On September 20th, I spied a small article in the San Francisco Chronicle with the headline, "S.F. election results won't be known for weeks." The Secretary of State of California, Debra Bowen, determined that ES&S Systems, makers of the AutoMARK touch screen voting machines, had sold machines to several counties, including San Francisco, that were not certified by the state. I dug a little further and found out that the the Secretary of State had already determined that the Eagle optical-scan machines bought by California in 2000 inconsistently read some pen markings. The bottom line is that after seven years of reforms, millions of dollars in new machinery, San Francisco county cannot certify this election until a hand recount of ballots is completed.
I decided to go to San Francisco to see for myself why it is so difficult for a city sitting on the edge of Silicon Valley to elect a mayor. The voting debacle in San Francisco was a many pieced jigsaw puzzle, only the pieces don't fit together neatly or logically, the whole is not the sum of its parts.
The first polling precinct I visited on election day was the back room of a recreation center in the Petrero Hill neighborhood of San Francisco. The building looked and smelled like a Catholic boys school from 1952, with various shades of beige minglingwith the old scent of sweat socks. On the walls were yellowed newspaper accounts of past athletic glories including an article about O.J. Simpson's induction into the Football Hall of Fame in 1985( Potrero Hill Community Center was Simpson's childhood playground). As I pushed open the door to the voting room I realized too late that the hinges of the door were very loose, and the door smashed into the wall making a thunderous crashing sound. The boom startled the four poll workers who had been heads-down asleep on their tables;it was 2:30 pm and I was the eleventh person to show up that day. In addition to one adult woman, there were three teenage boys working the polls, products of the state's effort to recruit high school teens to replace aging poll workers. When I announced myself as a writer and not a voter, their grumpy looks turned steely and suspicious. I asked a question about the voting booths carrels -- were they private enough? -- but was met by dismissive stares. I waited a while for a voter to show up, but to no avail and soon moved on to the next polling place.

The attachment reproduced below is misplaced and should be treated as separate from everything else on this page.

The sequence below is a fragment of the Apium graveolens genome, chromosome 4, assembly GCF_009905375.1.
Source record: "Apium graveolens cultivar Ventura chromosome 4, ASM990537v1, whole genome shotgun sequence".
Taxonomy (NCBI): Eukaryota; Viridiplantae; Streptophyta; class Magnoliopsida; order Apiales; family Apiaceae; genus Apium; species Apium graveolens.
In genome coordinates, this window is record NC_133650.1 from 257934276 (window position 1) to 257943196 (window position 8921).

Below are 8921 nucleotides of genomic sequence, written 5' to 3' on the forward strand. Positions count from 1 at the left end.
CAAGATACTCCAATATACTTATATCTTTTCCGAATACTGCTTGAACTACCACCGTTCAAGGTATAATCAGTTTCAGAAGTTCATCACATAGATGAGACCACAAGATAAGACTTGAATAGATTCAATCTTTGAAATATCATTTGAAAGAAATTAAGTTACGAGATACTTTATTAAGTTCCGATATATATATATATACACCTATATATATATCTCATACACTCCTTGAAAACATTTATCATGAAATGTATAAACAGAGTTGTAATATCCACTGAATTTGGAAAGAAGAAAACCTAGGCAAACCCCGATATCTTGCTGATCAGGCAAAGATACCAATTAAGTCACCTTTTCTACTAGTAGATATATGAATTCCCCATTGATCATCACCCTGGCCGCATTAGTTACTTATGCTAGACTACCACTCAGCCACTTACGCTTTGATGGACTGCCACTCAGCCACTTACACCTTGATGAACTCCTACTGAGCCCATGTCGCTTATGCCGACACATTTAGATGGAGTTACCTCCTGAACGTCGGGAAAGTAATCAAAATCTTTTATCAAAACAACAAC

Two stops later I found myself at the Sojourner Truth Child Care Center. There I was met by a friendlier crew of three high school girls, one high school boy and two adults staffing the polls. Sixteen people had voted by 3:30 pm, but no one came inwhen I was there. We had a lively conversation about how few people voted. Vanessa, the gregarious poll inspector, raised the issue of only one person running for Mayor as part of the reason that voting was so low. There were in fact over a dozen people running for mayor, but her point, that there wasn't a serious, contested race, was certainly true.
Vanessa has worked at the polls for almost a decade. It's good, fun work, she said, and next year there will be three elections to keep her busy. The teens here had the same answer that all of the teens I talked to on Election Day had for why they had volunteered to work the polls, "Good money, and no school."
Finally, at the Thurgood Marshall High School I found voters. The after-work crowd began to trickle in around 4:30. Richard, the poll inspector, had been working the polls for nearly 20 years - and he had a lot to say about it. I had read about the problems with the voting machines, that the current versions used in San Francisco County had not been certified by the state. But this wasn't the real problem, Richard said. The real problem was the ranked voting system that had been adopted three years earlier by the city and was being used for the first time in a mayoral election.